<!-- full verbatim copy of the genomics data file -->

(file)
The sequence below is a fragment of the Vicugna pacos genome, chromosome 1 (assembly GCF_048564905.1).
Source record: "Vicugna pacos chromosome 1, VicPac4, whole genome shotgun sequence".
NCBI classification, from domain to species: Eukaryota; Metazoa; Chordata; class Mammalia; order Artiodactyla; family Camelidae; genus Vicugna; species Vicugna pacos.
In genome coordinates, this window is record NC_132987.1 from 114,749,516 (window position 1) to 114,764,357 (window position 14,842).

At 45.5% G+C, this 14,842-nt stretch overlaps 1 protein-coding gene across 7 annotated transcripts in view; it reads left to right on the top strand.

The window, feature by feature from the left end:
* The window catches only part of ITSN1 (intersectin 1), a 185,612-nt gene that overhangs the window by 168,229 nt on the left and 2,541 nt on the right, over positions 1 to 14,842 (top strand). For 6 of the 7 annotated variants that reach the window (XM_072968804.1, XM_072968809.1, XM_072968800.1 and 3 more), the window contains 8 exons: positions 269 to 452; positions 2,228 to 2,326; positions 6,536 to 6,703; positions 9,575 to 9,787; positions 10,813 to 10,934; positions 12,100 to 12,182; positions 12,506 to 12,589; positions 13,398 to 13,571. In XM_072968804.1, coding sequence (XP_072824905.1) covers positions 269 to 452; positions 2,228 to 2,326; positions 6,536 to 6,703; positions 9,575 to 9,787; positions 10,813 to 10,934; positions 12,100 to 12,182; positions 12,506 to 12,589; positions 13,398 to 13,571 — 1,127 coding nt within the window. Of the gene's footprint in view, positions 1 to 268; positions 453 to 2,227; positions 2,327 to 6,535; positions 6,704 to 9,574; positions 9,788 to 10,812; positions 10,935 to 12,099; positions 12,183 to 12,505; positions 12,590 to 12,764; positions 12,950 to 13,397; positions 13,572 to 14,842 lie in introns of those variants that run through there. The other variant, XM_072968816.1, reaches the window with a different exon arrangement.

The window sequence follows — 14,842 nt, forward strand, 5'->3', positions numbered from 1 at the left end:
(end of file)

The sequence below is a fragment of the Vicugna pacos genome, chromosome 1 (assembly GCF_048564905.1).
Source record: "Vicugna pacos chromosome 1, VicPac4, whole genome shotgun sequence".
NCBI classification, from domain to species: Eukaryota; Metazoa; Chordata; class Mammalia; order Artiodactyla; family Camelidae; genus Vicugna; species Vicugna pacos.
In genome coordinates, this window is record NC_132987.1 from 114,749,516 (window position 1) to 114,764,357 (window position 14,842).

At 45.5% G+C, this 14,842-nt stretch overlaps 1 protein-coding gene across 7 annotated transcripts in view; it reads left to right on the top strand.

The window, feature by feature from the left end:
* The window catches only part of ITSN1 (intersectin 1), a 185,612-nt gene that overhangs the window by 168,229 nt on the left and 2,541 nt on the right, over positions 1 to 14,842 (top strand). For 6 of the 7 annotated variants that reach the window (XM_072968804.1, XM_072968809.1, XM_072968800.1 and 3 more), the window contains 8 exons: positions 269 to 452; positions 2,228 to 2,326; positions 6,536 to 6,703; positions 9,575 to 9,787; positions 10,813 to 10,934; positions 12,100 to 12,182; positions 12,506 to 12,589; positions 13,398 to 13,571. In XM_072968804.1, coding sequence (XP_072824905.1) covers positions 269 to 452; positions 2,228 to 2,326; positions 6,536 to 6,703; positions 9,575 to 9,787; positions 10,813 to 10,934; positions 12,100 to 12,182; positions 12,506 to 12,589; positions 13,398 to 13,571 — 1,127 coding nt within the window. Of the gene's footprint in view, positions 1 to 268; positions 453 to 2,227; positions 2,327 to 6,535; positions 6,704 to 9,574; positions 9,788 to 10,812; positions 10,935 to 12,099; positions 12,183 to 12,505; positions 12,590 to 12,764; positions 12,950 to 13,397; positions 13,572 to 14,842 lie in introns of those variants that run through there. The other variant, XM_072968816.1, reaches the window with a different exon arrangement.

The window sequence follows — 14,842 nt, forward strand, 5'->3', positions numbered from 1 at the left end: